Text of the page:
Alzheimer’s Gala Awards Those Who Ante Up for the Mission

Dr. Francis Collins (above), Director of the National Institutes of Health (NIH), cited Alzheimer’s as the costliest disease in America at the Alzheimer’s Association National Dinner Tuesday night at DC’s downtown Renaissance Hotel.  Collins received an award — the Ronald and Nancy Reagan Research Award, reserved for those who make significant advancements in Alzheimer research — for his work, support, and for dedicating $40 million from his 2013 director’s budget for Alzheimer’s research.

National Dinner Shriver Award
Marshall Gelfand and Elizabeth Gelfand Stearns with Senator Edward Markey (D-Mass) receive the Sargent and Eunice Shriver Profiles in Dignity Award for The Judy Fund

Projected to cost the nation $214 billion in 2014, with projections to reach $1.2 trillion by 2050, nearly one in five dollars spent by Medicare is on someone with Alzheimer’s or another dementia.  So that $40 million couldn’t have come at a better time.

Neither could the help of Senator Jim Moran (ranking member of the Senate Appropriations Subcommittee on Labor, Health and Human Services, Education, and Related Agencies) who led the charge to secure the largest increase in Alzheimer’s funding to date — an additional $122 million in the fiscal year 2014 budget for Alzheimer’s research, education, outreach and caregiver support, resources.  Or the Judy Fund, established by Marshall Gelfand and his family in memory of his wife, Judy Gelfand, which has raised more then $5 million in support of the nonprofit’s research, care and advocacy efforts.  Both received recognitions at the annual event.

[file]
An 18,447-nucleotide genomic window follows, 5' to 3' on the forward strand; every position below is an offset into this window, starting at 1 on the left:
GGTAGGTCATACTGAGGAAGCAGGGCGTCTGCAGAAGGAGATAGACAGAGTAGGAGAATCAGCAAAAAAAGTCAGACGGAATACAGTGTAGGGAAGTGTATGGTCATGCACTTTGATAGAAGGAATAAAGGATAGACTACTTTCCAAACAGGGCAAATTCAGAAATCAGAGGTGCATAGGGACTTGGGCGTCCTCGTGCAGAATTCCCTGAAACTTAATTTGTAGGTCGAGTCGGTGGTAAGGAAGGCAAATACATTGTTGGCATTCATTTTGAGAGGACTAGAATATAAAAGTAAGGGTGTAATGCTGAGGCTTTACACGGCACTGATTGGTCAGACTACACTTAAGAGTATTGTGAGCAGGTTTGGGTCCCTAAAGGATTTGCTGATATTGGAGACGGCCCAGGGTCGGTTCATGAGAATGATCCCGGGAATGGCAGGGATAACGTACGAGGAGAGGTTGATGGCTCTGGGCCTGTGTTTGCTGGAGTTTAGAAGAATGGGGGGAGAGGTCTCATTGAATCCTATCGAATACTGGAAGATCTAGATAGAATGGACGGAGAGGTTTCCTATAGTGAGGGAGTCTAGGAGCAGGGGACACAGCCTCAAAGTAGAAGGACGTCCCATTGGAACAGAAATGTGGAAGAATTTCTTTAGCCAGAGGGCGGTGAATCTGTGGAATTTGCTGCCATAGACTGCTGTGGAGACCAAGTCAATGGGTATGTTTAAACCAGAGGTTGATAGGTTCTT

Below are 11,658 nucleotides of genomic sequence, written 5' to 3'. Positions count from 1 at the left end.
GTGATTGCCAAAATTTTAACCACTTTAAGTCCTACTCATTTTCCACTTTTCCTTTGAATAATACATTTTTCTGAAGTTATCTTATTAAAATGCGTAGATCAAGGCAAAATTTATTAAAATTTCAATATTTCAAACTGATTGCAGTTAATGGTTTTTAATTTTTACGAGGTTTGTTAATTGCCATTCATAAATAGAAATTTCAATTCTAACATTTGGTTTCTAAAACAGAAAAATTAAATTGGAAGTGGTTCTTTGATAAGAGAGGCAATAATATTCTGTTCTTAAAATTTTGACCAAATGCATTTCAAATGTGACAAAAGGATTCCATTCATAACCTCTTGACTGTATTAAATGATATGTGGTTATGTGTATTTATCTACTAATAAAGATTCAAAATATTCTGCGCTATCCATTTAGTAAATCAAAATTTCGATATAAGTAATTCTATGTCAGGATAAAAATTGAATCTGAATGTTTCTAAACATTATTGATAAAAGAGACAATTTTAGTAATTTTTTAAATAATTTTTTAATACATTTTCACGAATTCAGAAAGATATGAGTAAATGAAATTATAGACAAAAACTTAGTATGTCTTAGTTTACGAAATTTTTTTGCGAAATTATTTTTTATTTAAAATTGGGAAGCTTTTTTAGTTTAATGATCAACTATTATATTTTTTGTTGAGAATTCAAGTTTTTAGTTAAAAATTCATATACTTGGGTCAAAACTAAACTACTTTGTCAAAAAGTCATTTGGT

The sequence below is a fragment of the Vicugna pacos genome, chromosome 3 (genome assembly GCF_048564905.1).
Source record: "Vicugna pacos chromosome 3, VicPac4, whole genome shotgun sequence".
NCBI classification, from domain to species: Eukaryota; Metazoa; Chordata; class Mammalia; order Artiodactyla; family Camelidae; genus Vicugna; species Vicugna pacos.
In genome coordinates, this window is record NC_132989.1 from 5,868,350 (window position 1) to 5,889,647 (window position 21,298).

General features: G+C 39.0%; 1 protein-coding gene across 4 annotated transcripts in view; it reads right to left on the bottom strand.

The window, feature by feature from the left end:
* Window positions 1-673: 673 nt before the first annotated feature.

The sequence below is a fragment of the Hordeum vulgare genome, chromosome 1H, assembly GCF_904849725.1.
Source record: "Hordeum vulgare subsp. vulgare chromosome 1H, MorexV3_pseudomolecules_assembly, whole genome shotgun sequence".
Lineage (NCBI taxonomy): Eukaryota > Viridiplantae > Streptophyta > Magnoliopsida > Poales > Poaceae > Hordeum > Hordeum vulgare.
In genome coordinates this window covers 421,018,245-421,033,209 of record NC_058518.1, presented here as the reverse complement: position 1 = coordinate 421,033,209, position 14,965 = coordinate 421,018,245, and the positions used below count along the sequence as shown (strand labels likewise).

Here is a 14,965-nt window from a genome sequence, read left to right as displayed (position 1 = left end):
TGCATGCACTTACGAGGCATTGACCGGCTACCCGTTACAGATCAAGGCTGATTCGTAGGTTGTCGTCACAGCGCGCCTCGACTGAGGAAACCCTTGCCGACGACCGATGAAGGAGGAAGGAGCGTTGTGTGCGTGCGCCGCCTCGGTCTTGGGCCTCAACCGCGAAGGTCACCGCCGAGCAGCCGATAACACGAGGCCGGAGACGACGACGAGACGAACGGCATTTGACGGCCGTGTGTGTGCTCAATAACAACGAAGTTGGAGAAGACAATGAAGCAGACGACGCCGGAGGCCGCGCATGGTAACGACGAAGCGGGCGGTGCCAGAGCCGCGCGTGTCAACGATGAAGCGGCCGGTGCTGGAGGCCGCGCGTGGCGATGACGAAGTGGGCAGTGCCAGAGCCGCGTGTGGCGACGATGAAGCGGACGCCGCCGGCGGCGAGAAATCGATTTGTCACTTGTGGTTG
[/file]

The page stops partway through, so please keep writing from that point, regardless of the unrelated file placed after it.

Co-chaired by Evan Thompson (AIM Chairman) and Bob Thomas (AIM Treasurer), the 26th advocacy forum and gala event brought together some 800+ advocates from all 50 states to address Alzheimer’s as a rapidly growing health crisis and to rally around and inspire others to join the growing movement.

According to the Alzheimer’s Association’s 2014 facts and figures, more than 5 million Americans are currently living with the disease, and that number is poised to grow to as many as 16 million by 2050.

*Images courtesy of the Alzheimer’s Association, ALZ.org

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